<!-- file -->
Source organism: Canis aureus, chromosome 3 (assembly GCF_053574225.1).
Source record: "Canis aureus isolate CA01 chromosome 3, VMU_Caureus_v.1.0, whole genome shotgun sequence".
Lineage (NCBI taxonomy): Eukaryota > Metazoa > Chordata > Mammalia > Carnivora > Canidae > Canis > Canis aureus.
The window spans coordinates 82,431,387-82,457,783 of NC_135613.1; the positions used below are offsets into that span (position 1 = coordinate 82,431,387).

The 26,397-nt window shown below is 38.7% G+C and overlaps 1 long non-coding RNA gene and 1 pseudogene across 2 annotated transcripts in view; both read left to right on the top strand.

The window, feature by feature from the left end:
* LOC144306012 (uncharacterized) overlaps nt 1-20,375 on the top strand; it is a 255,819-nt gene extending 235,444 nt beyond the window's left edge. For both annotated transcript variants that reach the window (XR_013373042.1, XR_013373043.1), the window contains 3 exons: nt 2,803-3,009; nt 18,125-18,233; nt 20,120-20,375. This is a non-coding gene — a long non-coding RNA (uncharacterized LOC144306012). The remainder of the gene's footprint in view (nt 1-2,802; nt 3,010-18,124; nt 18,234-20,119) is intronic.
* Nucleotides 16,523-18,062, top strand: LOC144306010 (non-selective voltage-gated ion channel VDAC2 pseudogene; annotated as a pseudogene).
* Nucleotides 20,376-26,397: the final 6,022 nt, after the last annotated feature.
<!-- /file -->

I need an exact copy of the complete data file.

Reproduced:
Source organism: Canis aureus, chromosome 3 (assembly GCF_053574225.1).
Source record: "Canis aureus isolate CA01 chromosome 3, VMU_Caureus_v.1.0, whole genome shotgun sequence".
Lineage (NCBI taxonomy): Eukaryota > Metazoa > Chordata > Mammalia > Carnivora > Canidae > Canis > Canis aureus.
The window spans coordinates 82,431,387-82,457,783 of NC_135613.1; the positions used below are offsets into that span (position 1 = coordinate 82,431,387).

The 26,397-nt window shown below is 38.7% G+C and overlaps 1 long non-coding RNA gene and 1 pseudogene across 2 annotated transcripts in view; both read left to right on the top strand.

The window, feature by feature from the left end:
* LOC144306012 (uncharacterized) overlaps nt 1-20,375 on the top strand; it is a 255,819-nt gene extending 235,444 nt beyond the window's left edge. For both annotated transcript variants that reach the window (XR_013373042.1, XR_013373043.1), the window contains 3 exons: nt 2,803-3,009; nt 18,125-18,233; nt 20,120-20,375. This is a non-coding gene — a long non-coding RNA (uncharacterized LOC144306012). The remainder of the gene's footprint in view (nt 1-2,802; nt 3,010-18,124; nt 18,234-20,119) is intronic.
* Nucleotides 16,523-18,062, top strand: LOC144306010 (non-selective voltage-gated ion channel VDAC2 pseudogene; annotated as a pseudogene).
* Nucleotides 20,376-26,397: the final 6,022 nt, after the last annotated feature.